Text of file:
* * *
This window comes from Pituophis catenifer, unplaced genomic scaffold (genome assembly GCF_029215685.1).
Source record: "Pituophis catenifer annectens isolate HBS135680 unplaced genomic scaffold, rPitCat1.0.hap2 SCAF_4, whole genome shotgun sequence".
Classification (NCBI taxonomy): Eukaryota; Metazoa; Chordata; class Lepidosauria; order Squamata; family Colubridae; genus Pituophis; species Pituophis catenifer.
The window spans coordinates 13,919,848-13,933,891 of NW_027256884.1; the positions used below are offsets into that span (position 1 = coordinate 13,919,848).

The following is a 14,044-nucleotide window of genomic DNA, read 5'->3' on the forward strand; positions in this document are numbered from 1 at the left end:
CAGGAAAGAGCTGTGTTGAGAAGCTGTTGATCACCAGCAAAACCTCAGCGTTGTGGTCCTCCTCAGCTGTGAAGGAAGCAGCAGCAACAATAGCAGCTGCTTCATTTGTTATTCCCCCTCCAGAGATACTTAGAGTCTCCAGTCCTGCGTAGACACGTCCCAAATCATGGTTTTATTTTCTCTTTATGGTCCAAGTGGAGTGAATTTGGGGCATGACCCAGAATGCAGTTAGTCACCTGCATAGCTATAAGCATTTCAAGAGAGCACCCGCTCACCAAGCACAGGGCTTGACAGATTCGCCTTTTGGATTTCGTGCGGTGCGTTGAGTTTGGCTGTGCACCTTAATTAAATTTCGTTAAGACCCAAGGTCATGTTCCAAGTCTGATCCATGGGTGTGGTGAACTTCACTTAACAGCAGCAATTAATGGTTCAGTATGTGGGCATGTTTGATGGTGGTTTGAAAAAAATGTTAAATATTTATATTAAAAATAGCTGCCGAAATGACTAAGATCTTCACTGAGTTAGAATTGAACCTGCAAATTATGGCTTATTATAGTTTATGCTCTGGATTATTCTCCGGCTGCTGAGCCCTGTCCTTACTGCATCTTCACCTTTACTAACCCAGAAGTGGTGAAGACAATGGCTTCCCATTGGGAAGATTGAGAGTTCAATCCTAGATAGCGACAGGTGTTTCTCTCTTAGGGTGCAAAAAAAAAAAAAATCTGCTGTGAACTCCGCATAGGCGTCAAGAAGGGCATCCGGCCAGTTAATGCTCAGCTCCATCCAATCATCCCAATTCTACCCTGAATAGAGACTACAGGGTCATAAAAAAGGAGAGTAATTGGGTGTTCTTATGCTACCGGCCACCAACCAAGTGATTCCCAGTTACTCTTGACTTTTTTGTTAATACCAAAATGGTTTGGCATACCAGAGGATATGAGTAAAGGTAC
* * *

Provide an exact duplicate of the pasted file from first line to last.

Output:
This window comes from Pituophis catenifer, unplaced genomic scaffold (genome assembly GCF_029215685.1).
Source record: "Pituophis catenifer annectens isolate HBS135680 unplaced genomic scaffold, rPitCat1.0.hap2 SCAF_4, whole genome shotgun sequence".
Classification (NCBI taxonomy): Eukaryota; Metazoa; Chordata; class Lepidosauria; order Squamata; family Colubridae; genus Pituophis; species Pituophis catenifer.
The window spans coordinates 13,919,848-13,933,891 of NW_027256884.1; the positions used below are offsets into that span (position 1 = coordinate 13,919,848).

The following is a 14,044-nucleotide window of genomic DNA, read 5'->3' on the forward strand; positions in this document are numbered from 1 at the left end:
CAGGAAAGAGCTGTGTTGAGAAGCTGTTGATCACCAGCAAAACCTCAGCGTTGTGGTCCTCCTCAGCTGTGAAGGAAGCAGCAGCAACAATAGCAGCTGCTTCATTTGTTATTCCCCCTCCAGAGATACTTAGAGTCTCCAGTCCTGCGTAGACACGTCCCAAATCATGGTTTTATTTTCTCTTTATGGTCCAAGTGGAGTGAATTTGGGGCATGACCCAGAATGCAGTTAGTCACCTGCATAGCTATAAGCATTTCAAGAGAGCACCCGCTCACCAAGCACAGGGCTTGACAGATTCGCCTTTTGGATTTCGTGCGGTGCGTTGAGTTTGGCTGTGCACCTTAATTAAATTTCGTTAAGACCCAAGGTCATGTTCCAAGTCTGATCCATGGGTGTGGTGAACTTCACTTAACAGCAGCAATTAATGGTTCAGTATGTGGGCATGTTTGATGGTGGTTTGAAAAAAATGTTAAATATTTATATTAAAAATAGCTGCCGAAATGACTAAGATCTTCACTGAGTTAGAATTGAACCTGCAAATTATGGCTTATTATAGTTTATGCTCTGGATTATTCTCCGGCTGCTGAGCCCTGTCCTTACTGCATCTTCACCTTTACTAACCCAGAAGTGGTGAAGACAATGGCTTCCCATTGGGAAGATTGAGAGTTCAATCCTAGATAGCGACAGGTGTTTCTCTCTTAGGGTGCAAAAAAAAAAAAAATCTGCTGTGAACTCCGCATAGGCGTCAAGAAGGGCATCCGGCCAGTTAATGCTCAGCTCCATCCAATCATCCCAATTCTACCCTGAATAGAGACTACAGGGTCATAAAAAAGGAGAGTAATTGGGTGTTCTTATGCTACCGGCCACCAACCAAGTGATTCCCAGTTACTCTTGACTTTTTTGTTAATACCAAAATGGTTTGGCATACCAGAGGATATGAGTAAAGGTAC